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I’m embarrassed how much I’m enjoying ‘Merge Mansion’

The game is activated the rise across the globe, but it’s mobile gaming that’s having a real moment. Thanks to the Covid-19 video game boom and the near ubiquity of smartphones, more and more people are playing on mobile. And for the past few weeks, that number of millions of mobile gamers includes me. I’m addicted Merge Mansion.

If you spend time online, you’ve probably heard of Merge Mansion– The internet is covered in advertisements for this. (I was drawn to Instagram.) The ads themselves are absolutely bizarre. A live advertisement Kathy Bates as Grandma fleeing her granddaughter Maddie. Another features an animated Maddie like a bride in tears (what happened to her husband?) whose house is burning. As the ad progresses, Maddie is rescued by Grandma, who shows her the mansion and helps her restore it. But wait! As the house gathers, the cops arrive and arrest Grandma. As the police car drives away, Grandma shows the palm of her handcuffed hand, which has the words ‘He’s alive’ written on it.Not Penny’s Boat“-style.

The actual gameplay is a little less hectic and full of mystery than these trailers suggest. It begins like this: Maddie’s grandmother hands her a set of keys, which turn out to unlock the door to a mansion. Of course, Maddie didn’t even know her grandmother. had a manor. Also, the grounds are in terrible shape and Maddie has to get to work cleaning and fixing everything or the whole place will be doomed.

This is where the video game part comes in: it uses a simple “merge” mechanism, like candy Crush. You merge existing objects and spawn new ones in order to clear different areas of the mansion and its grounds. As you unlock new areas, the story unfolds and Grandma shows up to unravel new mysteries.

The promise of an engrossing and bizarre mystery might be what drew me to Merge Mansion, but the familiar addiction of a fusion-style mobile game is what keeps me playing. And frankly, it’s a bit embarrassing.

I played this game nonstop – or at least as much as possible without paying real money to unlock features faster. I play it as soon as I get up in the morning (it’s my new Wordle), I use all my “energy” (the mechanic that allows me to spawn new objects), I let it sit until the evening , then I play in a few bursts after my toddler goes to bed. I have been known to check and use stored energy during lunch as well.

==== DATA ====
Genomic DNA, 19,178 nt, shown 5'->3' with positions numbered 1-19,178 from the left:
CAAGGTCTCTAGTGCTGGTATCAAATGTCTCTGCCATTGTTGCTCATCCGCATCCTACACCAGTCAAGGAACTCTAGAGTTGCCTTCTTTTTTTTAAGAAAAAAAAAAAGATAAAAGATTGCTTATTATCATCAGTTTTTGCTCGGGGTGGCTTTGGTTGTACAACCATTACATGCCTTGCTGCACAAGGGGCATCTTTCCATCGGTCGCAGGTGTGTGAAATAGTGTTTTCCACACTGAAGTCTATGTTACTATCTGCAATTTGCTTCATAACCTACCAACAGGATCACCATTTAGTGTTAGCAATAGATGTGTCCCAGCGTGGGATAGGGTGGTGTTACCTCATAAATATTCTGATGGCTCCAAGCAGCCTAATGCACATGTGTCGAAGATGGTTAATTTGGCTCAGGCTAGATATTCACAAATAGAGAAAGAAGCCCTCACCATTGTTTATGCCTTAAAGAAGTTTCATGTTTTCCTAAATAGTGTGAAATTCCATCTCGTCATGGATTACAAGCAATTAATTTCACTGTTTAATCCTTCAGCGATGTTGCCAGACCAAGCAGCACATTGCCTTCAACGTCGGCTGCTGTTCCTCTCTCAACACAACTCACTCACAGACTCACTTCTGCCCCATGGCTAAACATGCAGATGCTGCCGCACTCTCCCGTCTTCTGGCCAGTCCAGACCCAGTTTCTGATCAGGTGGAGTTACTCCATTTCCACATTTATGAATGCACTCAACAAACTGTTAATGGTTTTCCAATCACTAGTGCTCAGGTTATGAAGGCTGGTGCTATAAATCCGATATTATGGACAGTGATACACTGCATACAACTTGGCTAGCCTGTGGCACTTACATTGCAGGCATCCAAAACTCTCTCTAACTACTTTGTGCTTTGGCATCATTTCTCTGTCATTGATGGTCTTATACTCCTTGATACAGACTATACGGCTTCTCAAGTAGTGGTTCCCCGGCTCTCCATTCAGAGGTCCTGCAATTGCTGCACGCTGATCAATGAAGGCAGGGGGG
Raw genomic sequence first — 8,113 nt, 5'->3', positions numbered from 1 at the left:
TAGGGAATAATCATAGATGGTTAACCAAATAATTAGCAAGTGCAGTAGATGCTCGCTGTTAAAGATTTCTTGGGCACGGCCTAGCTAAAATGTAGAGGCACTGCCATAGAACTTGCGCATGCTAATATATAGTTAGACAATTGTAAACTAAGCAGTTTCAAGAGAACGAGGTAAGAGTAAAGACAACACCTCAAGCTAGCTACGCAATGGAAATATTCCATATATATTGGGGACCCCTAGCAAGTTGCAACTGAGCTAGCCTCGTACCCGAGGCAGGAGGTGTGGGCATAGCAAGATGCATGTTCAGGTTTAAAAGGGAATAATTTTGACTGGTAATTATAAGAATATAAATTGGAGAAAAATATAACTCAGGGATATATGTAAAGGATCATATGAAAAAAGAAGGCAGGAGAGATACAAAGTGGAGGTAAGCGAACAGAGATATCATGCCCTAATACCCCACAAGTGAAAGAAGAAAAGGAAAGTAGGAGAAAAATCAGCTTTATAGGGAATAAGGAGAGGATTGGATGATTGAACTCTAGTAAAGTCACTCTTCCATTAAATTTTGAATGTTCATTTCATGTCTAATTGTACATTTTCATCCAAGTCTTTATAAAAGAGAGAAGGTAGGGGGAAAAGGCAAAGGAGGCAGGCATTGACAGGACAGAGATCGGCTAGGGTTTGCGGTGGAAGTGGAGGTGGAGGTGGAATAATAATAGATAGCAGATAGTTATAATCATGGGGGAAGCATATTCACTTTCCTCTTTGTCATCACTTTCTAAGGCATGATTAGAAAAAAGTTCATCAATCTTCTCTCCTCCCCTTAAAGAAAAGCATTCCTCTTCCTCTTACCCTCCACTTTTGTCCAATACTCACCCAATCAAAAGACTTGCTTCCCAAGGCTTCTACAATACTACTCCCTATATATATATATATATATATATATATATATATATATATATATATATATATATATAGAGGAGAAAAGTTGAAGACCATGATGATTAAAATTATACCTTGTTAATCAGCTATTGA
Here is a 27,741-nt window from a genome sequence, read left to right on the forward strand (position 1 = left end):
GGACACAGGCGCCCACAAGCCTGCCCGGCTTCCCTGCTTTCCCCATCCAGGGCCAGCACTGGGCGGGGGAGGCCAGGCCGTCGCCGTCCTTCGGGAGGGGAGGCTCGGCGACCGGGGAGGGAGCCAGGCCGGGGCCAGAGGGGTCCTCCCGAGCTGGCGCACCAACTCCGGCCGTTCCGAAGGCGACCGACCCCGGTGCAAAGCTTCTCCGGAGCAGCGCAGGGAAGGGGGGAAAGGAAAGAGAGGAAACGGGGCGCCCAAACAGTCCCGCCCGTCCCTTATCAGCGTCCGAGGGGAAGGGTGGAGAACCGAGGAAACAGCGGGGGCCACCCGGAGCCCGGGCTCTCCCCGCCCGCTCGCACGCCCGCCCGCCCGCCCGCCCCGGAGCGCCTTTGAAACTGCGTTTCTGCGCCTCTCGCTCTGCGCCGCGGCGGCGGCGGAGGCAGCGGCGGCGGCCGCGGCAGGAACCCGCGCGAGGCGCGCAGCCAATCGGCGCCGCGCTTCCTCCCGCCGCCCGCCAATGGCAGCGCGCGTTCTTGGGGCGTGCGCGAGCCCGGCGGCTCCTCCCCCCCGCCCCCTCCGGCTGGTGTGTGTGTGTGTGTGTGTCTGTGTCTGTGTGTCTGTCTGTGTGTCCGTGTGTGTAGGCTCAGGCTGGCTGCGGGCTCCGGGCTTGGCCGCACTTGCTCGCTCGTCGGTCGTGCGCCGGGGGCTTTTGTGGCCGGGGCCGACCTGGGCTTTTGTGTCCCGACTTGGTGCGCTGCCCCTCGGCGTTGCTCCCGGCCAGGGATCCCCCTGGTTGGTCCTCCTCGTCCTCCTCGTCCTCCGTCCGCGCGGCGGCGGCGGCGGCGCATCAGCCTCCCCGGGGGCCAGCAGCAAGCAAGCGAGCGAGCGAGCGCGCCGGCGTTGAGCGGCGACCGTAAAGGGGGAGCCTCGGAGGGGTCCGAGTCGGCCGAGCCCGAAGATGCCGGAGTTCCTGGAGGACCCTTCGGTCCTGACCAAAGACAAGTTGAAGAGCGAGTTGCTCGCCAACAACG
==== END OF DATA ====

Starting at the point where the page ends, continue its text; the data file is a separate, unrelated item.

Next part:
Honestly, I don’t know why this is so mortifying. Mobile games are designed to prevent you from turning them off. There’s something incredibly soothing about cleaning up rundown areas of the mansion. Plus the dopamine hit when I ultimately getting the item I’ve been looking for for days is real. I’m playing straight into the hands of the game creators here, and it’s not great, but it’s also fantastic. Also, I feel like there’s some internalized toxicity involved. (Am I still a “real” gamer if I’ve only played mobile games lately?)

Instead of being embarrassed, I decided to embrace the shame. Not only did I fall prey to a weird Instagram ad, but I’m now addicted to a mobile game designed to make me lose real money. Does it matter that I haven’t deposited any money on it yet? Not really. It will probably happen if I play long enough. The shame I feel when this happens will be real, but it will also be satisfying.

That’s the point, isn’t it? Yes, I prefer to play The Rise of the Tomb Raider on my PlayStation, but the thing is, I haven’t had the time or luxury to step away from my daily life to make it happen. Even if the type of the game I’m addicted to isn’t exactly in my wheelhouse or what I really want to play, it’s satisfying for now and offers a handy escape when I need it most.

And what is the problem, really? Am I not the first person to scream if someone tries to denigrate mobile gaming as invalid? I’m just as much of a gamer when typing on a mobile game as I am compulsively gaming on my console. I shouldn’t feel embarrassed by the kind of title I’m playing, and even if I do (because we feel what we feel!), I’ll embrace that emotion, instead of hiding behind it.

Now, if you’ll excuse me, I have a mansion to spruce up.